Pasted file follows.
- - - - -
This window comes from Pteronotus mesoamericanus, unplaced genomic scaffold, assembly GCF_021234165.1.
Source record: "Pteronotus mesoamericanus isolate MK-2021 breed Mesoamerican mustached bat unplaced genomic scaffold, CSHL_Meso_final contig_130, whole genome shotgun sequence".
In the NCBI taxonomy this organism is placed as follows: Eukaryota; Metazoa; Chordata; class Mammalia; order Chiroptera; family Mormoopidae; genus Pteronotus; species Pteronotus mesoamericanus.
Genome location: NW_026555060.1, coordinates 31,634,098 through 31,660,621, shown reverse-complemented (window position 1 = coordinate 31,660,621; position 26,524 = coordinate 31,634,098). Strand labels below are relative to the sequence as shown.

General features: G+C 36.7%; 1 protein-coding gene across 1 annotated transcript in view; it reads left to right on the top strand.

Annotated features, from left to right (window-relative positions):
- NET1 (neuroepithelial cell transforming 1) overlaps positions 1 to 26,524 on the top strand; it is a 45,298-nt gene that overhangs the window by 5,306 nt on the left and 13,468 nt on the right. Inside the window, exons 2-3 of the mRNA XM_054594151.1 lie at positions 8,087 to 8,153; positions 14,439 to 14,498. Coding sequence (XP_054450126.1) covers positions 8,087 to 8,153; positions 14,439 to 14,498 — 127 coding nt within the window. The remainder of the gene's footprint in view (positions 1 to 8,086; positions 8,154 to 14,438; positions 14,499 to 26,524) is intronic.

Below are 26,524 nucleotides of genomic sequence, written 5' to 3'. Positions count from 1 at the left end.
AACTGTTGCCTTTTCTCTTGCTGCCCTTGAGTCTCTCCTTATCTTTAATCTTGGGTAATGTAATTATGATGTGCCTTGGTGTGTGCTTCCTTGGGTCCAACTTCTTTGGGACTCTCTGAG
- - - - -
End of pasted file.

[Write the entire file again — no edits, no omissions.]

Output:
This window comes from Pteronotus mesoamericanus, unplaced genomic scaffold, assembly GCF_021234165.1.
Source record: "Pteronotus mesoamericanus isolate MK-2021 breed Mesoamerican mustached bat unplaced genomic scaffold, CSHL_Meso_final contig_130, whole genome shotgun sequence".
In the NCBI taxonomy this organism is placed as follows: Eukaryota; Metazoa; Chordata; class Mammalia; order Chiroptera; family Mormoopidae; genus Pteronotus; species Pteronotus mesoamericanus.
Genome location: NW_026555060.1, coordinates 31,634,098 through 31,660,621, shown reverse-complemented (window position 1 = coordinate 31,660,621; position 26,524 = coordinate 31,634,098). Strand labels below are relative to the sequence as shown.

General features: G+C 36.7%; 1 protein-coding gene across 1 annotated transcript in view; it reads left to right on the top strand.

Annotated features, from left to right (window-relative positions):
- NET1 (neuroepithelial cell transforming 1) overlaps positions 1 to 26,524 on the top strand; it is a 45,298-nt gene that overhangs the window by 5,306 nt on the left and 13,468 nt on the right. Inside the window, exons 2-3 of the mRNA XM_054594151.1 lie at positions 8,087 to 8,153; positions 14,439 to 14,498. Coding sequence (XP_054450126.1) covers positions 8,087 to 8,153; positions 14,439 to 14,498 — 127 coding nt within the window. The remainder of the gene's footprint in view (positions 1 to 8,086; positions 8,154 to 14,438; positions 14,499 to 26,524) is intronic.

Below are 26,524 nucleotides of genomic sequence, written 5' to 3'. Positions count from 1 at the left end.
AACTGTTGCCTTTTCTCTTGCTGCCCTTGAGTCTCTCCTTATCTTTAATCTTGGGTAATGTAATTATGATGTGCCTTGGTGTGTGCTTCCTTGGGTCCAACTTCTTTGGGACTCTCTGAG